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A JetBlue Airbus A320 on the ground in Boston. (Photo: AirlineGeeks | William Derrickson)

JetBlue Adds 30 New Routes, Expansion of ‘Mint’ Services

JetBlue announced on Thursday that it will add 30 new domestic routes throughout the summer and fall with a focus on leisure and Visiting-Friends-and-Relatives (VFR) routes, a press release said. The carrier says that these markets are showing some signs of strength.

“With business travel facing a less certain recovery timeline, the new routes offer JetBlue the opportunity to generate revenue, bring aircraft back into service that would otherwise sit idle, and add more flying opportunities for JetBlue crewmembers,” the carrier said in its press release.

“Coronavirus has transformed airline route maps, and as we begin to see small signs of recovery, we continue to be flexible with our network plans to respond to demand trends and generate cash in support of our business,” said Scott Laurence, JetBlue’s head of revenue and planning, in the press release. “We’ve selected routes where customers are showing some interest in travel again and where our low fares and award-winning experience will be noticed.”

Services will be launched between July 23 and Oct. 1, with JetBlue’s newest premium Mint routes, both out of Newark, among the first to open.

The new routes are centered around six focus airports, including Fort Lauderdale; Newark, JFK and LaGuardia in the New York area; Orlando; and San Juan, Puerto Rico. The airline is also adding several new routes from three additional new destinations in Florida: Fort Myers, Tampa and West Palm Beach.

From Fort Lauderdale, JetBlue will fly to Pittsburgh; Portland, Oregon; and Seattle. New York’s JFK will get routes to Dallas/Fort Worth, Detroit, Minneapolis/St. Paul, and St. Thomas, in the U.S. Virgin Islands. LaGuardia is getting services to Fort Myers and Tampa; Orlando is getting services to Philadelphia and San Francisco; and San Juan is getting a new route to Philadelphia.

Newark is of particular interest because it is also getting a notable increase in JetBlue Mint service, JetBlue’s premium product that might be compared to business class on other mainline carriers. Mint is most often used on services between the United States’ two coasts, though JetBlue does fly it on some seasonal routes to the Caribbean as well. Los Angeles and San Francisco are both getting daily Mint services from Newark, while Austin, Texas; Charleston, S.C.; Jacksonville; Las Vegas; Phoenix; San Diego; and Sarasota, are all getting new services without Mint.

JetBlue’s new Florida destinations are also getting a number of routes. From Fort Myers, JetBlue will fly to Cleveland, Philadelphia and Providence, R.I. Tampa will see services to Philadelphia, Providence and Washington Reagan National Airport. West Palm Beach will get services to Philadelphia, Pittsburgh and Chicago’s O’Hare.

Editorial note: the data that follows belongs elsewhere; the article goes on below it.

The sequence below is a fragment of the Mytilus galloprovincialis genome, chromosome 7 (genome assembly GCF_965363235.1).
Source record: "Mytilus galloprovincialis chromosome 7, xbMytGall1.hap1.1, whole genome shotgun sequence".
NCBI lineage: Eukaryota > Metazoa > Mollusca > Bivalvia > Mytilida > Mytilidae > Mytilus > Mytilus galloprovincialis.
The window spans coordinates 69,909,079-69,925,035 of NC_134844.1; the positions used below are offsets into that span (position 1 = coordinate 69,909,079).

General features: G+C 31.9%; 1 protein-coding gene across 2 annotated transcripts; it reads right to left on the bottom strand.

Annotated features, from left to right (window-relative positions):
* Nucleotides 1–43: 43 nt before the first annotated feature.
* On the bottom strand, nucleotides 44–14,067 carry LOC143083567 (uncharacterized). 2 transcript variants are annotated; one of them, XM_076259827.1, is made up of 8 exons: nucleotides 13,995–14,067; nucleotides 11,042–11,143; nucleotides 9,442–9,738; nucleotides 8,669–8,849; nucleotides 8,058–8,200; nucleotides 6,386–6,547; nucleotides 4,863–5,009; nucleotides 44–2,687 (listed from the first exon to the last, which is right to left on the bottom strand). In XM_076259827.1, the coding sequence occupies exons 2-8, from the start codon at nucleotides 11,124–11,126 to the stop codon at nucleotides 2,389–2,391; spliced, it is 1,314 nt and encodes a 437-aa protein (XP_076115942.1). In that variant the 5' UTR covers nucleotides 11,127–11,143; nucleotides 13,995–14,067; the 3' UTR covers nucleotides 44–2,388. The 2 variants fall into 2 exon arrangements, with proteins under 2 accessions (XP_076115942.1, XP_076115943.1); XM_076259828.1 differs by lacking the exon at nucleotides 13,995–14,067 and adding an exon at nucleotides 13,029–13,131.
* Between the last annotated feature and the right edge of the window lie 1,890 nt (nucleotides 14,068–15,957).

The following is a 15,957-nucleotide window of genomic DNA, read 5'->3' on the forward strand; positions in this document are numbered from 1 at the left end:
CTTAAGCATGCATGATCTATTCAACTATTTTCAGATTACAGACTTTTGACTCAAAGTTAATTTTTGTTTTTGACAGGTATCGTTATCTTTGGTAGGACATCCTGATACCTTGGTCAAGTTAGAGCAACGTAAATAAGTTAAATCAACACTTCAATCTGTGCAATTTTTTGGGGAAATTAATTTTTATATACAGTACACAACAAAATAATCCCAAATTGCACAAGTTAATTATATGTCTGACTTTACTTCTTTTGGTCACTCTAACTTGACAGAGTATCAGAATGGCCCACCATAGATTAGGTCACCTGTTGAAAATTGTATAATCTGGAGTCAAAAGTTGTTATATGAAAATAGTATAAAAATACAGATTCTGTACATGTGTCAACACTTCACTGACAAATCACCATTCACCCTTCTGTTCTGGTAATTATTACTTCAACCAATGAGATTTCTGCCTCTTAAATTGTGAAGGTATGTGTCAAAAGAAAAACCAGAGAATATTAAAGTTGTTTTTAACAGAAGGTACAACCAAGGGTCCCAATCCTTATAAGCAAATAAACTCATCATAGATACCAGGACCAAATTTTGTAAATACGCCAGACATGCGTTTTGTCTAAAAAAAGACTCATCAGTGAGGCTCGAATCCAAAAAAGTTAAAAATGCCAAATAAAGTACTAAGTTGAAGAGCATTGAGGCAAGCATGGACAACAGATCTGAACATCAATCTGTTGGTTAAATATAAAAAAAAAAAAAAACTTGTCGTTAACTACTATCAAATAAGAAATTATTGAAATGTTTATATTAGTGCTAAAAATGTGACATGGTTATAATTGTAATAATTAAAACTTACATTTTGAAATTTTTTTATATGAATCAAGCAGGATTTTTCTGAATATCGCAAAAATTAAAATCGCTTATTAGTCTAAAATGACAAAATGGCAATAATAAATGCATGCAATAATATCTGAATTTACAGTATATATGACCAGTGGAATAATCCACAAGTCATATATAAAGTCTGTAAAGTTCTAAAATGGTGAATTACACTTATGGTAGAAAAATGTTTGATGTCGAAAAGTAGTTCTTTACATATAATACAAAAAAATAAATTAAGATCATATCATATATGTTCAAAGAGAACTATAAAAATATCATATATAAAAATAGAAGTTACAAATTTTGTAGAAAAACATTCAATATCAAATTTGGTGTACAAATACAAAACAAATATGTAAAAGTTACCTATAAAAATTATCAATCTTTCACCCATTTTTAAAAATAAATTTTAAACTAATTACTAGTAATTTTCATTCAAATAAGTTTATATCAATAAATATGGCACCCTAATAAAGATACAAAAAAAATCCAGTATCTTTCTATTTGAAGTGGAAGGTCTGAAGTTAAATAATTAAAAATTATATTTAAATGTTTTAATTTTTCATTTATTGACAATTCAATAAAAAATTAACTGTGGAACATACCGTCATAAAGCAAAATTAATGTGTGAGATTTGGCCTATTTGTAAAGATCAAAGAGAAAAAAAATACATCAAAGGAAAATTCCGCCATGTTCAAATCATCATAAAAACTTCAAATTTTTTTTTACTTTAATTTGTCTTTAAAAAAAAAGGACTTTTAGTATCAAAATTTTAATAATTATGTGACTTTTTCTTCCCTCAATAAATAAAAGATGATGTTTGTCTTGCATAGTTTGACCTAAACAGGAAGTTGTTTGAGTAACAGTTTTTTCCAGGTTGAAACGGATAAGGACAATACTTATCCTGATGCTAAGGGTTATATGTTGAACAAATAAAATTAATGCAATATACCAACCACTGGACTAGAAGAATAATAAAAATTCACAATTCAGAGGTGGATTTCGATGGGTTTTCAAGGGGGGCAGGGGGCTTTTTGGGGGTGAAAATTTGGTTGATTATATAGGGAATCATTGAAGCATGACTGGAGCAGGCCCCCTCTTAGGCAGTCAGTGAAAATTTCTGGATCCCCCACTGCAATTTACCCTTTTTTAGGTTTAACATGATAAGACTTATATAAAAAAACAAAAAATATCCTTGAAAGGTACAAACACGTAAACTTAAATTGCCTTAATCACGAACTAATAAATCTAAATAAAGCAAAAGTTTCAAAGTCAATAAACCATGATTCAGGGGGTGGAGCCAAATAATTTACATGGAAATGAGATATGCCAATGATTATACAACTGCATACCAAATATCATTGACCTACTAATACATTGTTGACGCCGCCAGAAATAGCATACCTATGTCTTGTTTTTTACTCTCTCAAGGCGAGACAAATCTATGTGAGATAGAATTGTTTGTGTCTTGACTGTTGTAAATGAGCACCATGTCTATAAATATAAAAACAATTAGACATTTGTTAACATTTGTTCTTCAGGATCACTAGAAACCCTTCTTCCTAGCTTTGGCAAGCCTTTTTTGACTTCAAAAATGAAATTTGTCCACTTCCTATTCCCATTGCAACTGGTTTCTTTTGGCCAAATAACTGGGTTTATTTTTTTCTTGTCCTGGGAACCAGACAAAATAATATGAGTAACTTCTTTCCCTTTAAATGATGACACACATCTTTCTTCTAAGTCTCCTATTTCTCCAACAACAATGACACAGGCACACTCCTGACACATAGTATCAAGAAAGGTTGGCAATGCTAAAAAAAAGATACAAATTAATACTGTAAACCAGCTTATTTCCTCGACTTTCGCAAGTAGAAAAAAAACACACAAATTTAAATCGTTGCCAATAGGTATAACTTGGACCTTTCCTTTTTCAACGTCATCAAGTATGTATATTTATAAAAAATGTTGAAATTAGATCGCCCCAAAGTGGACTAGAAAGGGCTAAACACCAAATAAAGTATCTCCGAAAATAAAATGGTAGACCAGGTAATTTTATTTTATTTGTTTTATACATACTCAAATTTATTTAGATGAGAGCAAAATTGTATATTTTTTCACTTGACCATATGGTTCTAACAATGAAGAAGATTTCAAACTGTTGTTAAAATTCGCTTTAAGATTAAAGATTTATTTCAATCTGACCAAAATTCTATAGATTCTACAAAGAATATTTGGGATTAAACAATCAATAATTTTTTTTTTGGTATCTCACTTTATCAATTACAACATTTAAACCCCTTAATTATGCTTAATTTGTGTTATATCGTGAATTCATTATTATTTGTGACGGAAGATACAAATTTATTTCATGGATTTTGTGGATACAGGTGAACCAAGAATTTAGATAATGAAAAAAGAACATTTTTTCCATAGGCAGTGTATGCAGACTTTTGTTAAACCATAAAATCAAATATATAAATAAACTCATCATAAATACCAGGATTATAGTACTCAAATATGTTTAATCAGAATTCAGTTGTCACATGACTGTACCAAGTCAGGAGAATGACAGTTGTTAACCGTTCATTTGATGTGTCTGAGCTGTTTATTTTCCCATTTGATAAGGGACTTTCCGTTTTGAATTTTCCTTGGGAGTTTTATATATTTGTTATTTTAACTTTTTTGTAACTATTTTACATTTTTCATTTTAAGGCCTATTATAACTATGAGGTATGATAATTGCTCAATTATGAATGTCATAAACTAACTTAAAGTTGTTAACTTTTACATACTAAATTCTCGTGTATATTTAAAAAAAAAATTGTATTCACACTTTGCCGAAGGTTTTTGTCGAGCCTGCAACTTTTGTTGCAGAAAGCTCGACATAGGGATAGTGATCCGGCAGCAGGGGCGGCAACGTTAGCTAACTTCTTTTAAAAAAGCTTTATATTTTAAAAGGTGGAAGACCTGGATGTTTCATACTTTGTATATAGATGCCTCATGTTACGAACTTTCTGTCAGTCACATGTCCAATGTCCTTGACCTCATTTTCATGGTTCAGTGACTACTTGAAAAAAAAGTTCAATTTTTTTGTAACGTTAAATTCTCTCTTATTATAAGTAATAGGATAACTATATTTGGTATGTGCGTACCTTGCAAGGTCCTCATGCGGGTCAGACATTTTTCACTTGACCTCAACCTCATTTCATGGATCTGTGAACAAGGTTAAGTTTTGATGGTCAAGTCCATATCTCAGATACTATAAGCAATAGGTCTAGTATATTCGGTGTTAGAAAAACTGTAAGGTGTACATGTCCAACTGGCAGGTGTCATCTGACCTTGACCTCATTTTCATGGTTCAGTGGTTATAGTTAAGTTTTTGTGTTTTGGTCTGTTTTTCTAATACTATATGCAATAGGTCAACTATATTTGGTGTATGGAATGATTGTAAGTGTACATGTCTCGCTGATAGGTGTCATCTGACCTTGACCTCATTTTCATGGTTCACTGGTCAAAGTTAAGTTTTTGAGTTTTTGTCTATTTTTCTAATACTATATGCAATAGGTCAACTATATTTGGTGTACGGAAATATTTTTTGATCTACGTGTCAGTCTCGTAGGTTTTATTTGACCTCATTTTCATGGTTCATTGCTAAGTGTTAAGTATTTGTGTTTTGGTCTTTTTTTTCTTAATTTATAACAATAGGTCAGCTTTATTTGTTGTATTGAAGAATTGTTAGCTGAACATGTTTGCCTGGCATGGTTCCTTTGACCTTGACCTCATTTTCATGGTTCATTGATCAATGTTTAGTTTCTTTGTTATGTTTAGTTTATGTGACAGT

In addition to Dallas/Fort Worth, O’Hare, Minneapolis/St. Paul, Philadelphia, Portland and Providence, Houston Intercontinental, Martha’s Vineyard and Nantucket, in addition to two international airports in Puerto Rico, are the temporarily-suspended airports that JetBlue is planning on returning services to in the coming months.

After July 23, the biggest waves of new and resumed services will be on Aug. 6 and Oct. 1. Some international routes will also be added just in time for winter travel.

In its press release, JetBlue says that it hopes its expanded services will grow its relevance in its focus cities and boost its strength in Florida. Such a move is especially notable just weeks after Frontier Airlines, an American ultra-low-cost airline, announced over a dozen new routes with a focus on Florida destinations.

“We don’t believe customers should have to choose between a low fare and a great experience,” Laurence said. “These new routes are a win for customers, and we believe they will work especially well for us in this unique environment.”

JetBlue will be reactivating a number of currently-parked aircraft to help serve these new routes. It currently has the Airbus A320 family and Embraer E190 jets in its fleet, but it will begin retiring E190 planes at the end of this year in favor of new Airbus A220 jets.

Author

  • John McDermott

    John McDermott is a student at Northwestern University. He is also a student pilot with hopes of flying for the airlines. A self-proclaimed "avgeek," John will rave about aviation at length to whoever will listen, and he is keen to call out any airplane he sees, whether or not anyone around him cares about flying at all. John previously worked as a Journalist and Editor-In-Chief at Aeronautics Online Aviation News and Media. In his spare time, John enjoys running, photography, and watching planes approach Chicago O'Hare from over Lake Michigan.

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